Over the next 12 month, Fayetteville area consumers will spend $7.1 billion on retail products.
Small business owners who want to compete for a share of this cash will need to advertise. As Professor Jef Richards at Michigan State University points out, “Advertising is totally unnecessary…unless you want to make money.”
Bottom line: Fayetteville consumers will only buy from retailers they know about.
There are many ways for Fayetteville small business owners to advertise. This includes local television, newspapers, or streaming media platforms like Pandora and Spotify.
But regardless of what product a retailer sells, the best option is advertising on Fayetteville radio. Radio reaches significantly more consumers in every major retail category than all of the other media choices.
Take carpeting and flooring products, for instance. According to Nielsen, 95% of all consumers in the market to buy floor-coverings. No other local media option comes close.
Amie Crouter, co-owner of Cape Fear Flooring in Fayetteville has been advertising on local radio for more than 18 years.
“We began advertising on Fayetteville radio in 2000, a year after we opened,” she says. “Radio advertising has really driven our growth from the beginning. We have always asked new customers how they found out about us. Overwhelmingly, we are told they heard us on the radio. Advertising on Fayetteville radio has provided an excellent return-on-investment for us.”
Fayetteville radio's mammoth reach is not just limited to carpet buyers. Furniture buyers, too, are almost universally reached by radio as well.
Kimbrell’s Furniture, a small business that has been in business in North Carolina since 1915, has only recently discovered the value of advertising on Fayetteville radio.
According to Cheryl Parker, General Manager of Kimbrell’s Person Street, Raeford Road, and Ft. Bragg Boulevard locations, up until now, the company’s use of radio has been sporadic.
This year, however, Ms. Parker convinced her district manager to advertise on Fayetteville radio continually for six-months.
After just three months, Ms. Parker has seen remarkable in-store results. “Our overall store sales have increased,” she says. “The only thing we’ve been doing differently is advertising on Fayetteville radio.”
“Since we started the current radio plan, our cash business has grown, our Hispanic business has grown, our good credit business has grown, and our military business has grown,” says Ms. Parker. So much so, that Kimbrell’s district manager has approved continuing Ms. Parker’s radio budget.”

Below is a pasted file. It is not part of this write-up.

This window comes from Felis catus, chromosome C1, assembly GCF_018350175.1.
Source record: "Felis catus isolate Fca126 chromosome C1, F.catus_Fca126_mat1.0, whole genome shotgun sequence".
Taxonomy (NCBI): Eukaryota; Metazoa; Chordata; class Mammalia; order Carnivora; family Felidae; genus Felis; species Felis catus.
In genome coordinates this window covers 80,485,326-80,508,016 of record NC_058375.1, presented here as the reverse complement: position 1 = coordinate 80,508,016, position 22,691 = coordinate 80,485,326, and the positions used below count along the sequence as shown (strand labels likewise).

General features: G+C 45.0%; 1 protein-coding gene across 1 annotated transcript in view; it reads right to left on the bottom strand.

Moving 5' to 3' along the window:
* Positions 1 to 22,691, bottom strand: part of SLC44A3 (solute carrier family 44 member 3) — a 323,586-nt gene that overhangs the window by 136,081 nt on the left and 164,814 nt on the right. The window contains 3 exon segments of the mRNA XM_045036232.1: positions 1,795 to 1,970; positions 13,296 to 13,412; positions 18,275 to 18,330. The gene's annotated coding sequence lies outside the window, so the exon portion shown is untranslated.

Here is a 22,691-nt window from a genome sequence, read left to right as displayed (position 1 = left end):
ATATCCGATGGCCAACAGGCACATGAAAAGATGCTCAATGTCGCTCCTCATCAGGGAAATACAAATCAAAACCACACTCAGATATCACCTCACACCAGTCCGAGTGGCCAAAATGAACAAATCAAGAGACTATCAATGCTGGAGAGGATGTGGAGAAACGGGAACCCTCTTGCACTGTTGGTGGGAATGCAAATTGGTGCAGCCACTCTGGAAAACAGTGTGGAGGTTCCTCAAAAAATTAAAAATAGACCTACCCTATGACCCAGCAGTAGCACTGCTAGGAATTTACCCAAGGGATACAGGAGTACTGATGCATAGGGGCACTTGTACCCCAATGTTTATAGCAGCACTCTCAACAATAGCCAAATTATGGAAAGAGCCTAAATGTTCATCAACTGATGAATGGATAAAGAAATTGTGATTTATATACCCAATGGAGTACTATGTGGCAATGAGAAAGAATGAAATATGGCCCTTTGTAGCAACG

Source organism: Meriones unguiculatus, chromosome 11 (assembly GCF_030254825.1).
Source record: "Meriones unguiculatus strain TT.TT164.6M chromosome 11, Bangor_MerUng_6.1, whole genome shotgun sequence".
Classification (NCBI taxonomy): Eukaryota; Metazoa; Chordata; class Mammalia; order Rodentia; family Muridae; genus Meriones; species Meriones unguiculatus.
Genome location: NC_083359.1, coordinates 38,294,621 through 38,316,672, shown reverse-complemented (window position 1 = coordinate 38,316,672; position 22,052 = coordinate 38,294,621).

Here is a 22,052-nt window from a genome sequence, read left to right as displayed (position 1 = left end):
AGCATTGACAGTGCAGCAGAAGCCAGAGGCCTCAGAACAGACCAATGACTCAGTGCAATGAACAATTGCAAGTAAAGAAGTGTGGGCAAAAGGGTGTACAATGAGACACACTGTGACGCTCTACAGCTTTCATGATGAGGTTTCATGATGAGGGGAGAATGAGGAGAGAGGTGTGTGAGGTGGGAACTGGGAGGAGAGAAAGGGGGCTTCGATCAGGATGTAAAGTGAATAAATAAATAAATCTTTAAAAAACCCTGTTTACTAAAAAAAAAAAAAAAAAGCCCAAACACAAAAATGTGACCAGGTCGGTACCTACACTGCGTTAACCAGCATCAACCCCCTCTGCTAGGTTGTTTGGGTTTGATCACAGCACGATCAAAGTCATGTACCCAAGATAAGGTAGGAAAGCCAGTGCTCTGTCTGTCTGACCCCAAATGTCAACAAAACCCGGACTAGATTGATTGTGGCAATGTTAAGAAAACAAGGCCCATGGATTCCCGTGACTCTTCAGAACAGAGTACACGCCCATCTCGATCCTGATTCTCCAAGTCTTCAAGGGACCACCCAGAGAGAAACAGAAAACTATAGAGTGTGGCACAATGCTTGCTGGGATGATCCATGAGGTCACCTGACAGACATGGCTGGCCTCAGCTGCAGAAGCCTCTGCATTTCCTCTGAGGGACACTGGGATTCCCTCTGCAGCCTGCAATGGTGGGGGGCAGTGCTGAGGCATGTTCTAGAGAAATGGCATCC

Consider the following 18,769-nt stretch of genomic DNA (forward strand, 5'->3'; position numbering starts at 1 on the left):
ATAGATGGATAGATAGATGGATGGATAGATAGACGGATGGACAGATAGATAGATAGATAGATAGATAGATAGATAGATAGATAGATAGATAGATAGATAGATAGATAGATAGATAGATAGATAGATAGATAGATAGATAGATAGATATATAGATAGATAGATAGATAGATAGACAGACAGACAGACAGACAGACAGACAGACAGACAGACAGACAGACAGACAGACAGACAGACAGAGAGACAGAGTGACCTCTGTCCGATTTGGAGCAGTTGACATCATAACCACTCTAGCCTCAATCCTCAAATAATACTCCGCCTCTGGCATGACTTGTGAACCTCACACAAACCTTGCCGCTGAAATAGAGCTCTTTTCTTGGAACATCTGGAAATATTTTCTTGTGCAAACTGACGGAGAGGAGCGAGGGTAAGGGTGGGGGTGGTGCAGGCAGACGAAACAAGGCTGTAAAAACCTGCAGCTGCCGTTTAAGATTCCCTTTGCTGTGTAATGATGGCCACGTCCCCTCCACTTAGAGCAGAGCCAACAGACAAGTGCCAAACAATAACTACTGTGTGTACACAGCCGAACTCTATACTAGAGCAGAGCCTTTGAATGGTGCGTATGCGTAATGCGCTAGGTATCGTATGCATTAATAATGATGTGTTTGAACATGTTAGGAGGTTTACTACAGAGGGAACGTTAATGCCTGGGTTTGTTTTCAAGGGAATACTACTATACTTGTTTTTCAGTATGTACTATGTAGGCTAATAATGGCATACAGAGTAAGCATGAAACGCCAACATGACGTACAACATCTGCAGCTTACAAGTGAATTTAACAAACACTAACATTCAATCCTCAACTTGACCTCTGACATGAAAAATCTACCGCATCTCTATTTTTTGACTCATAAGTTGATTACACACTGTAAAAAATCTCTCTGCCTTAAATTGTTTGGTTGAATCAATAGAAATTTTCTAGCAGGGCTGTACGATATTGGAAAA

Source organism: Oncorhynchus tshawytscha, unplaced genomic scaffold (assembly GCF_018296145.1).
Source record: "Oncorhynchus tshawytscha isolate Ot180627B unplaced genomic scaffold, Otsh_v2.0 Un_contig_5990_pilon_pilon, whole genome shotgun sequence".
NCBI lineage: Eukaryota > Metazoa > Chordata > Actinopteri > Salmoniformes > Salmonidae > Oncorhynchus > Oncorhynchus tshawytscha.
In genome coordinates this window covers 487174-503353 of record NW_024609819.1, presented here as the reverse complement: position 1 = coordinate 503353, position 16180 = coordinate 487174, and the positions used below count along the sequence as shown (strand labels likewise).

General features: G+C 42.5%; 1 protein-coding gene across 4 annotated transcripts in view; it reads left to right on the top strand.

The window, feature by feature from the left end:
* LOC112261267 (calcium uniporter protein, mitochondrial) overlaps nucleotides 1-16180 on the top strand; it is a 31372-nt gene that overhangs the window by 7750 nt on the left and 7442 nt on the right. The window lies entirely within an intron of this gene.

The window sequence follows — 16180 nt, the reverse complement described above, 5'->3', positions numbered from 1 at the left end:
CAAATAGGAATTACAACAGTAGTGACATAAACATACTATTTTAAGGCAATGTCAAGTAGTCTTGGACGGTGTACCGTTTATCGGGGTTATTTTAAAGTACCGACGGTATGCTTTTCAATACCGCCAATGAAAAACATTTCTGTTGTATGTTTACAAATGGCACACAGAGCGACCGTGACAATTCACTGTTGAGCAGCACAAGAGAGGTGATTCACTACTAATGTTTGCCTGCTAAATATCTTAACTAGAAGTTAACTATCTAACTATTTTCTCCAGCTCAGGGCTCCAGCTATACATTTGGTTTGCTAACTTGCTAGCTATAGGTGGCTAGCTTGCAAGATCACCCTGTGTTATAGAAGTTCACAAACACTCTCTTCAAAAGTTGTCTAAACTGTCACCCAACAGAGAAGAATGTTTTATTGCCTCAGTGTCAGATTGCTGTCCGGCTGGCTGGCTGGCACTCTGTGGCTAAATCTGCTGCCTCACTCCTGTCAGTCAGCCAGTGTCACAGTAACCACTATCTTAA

Clearly, radio advertising provides Fayetteville small business owners with access to almost every consumer in the market for carpets and furniture. Radio's retail dominance also extends to the garage. The medium reaches practically every consumer in the market for new tires.
Joe Quigg began advertising on Fayetteville radio shortly after buying Ed’s Tire and Auto service from the original owner, Ed Melvin.
“Ed, who served as my mentor for the first few years, had been huge in yellow pages and newspaper advertising,” says Mr. Quigg. “He feared that if we quit advertising four days a week in the newspaper, then the world would end.
“I knew, though, that advertising on Fayetteville radio was right for us,” continues Mr. Quigg. “When I was in corporate sales, I was spending a lot of time in the car. My radio was always on. So, I knew it could reach the customers of Ed’s Tire.”
As his advertising strategy began to show positive results, Mr. Quigg stopped newspaper advertising altogether and started adding more Fayetteville radio stations into his mix.
“Every week that goes by,” says Mr. Quigg, “five or six customers tell me they came in because they heard us on the radio.”
“When it comes to spending money, I am very conservative,” continues Mr. Quigg. “I don’t like spending money I don’t have to. Our sales have grown every year since I have owned the business. Radio has been a big spend for us, but it has also been a big part of our growth. I wouldn’t be willing to do without it.”
No shopper is immune from the reach of advertising on Fayetteville radio. The medium permeates the life of almost every consumer. Here are a few more examples:
After comparing the value of radio advertising to other media, Deloitte, the world's largest business consulting firm suggests that "radio "should be a big part of the mix for those buying advertising."
Advertising expert Doug Schoen came to a similar conclusion in an article he published in Forbes.
"The implications of results like these are profound for the communications and advertising industries,” he wrote, “and as a marketing professional with over 35 years of experience, I found this data nothing short of fascinating. It’s quite clear that we should all be paying more attention to radio, its reach and potential to help our businesses. It’s doing the job with expert efficiency.”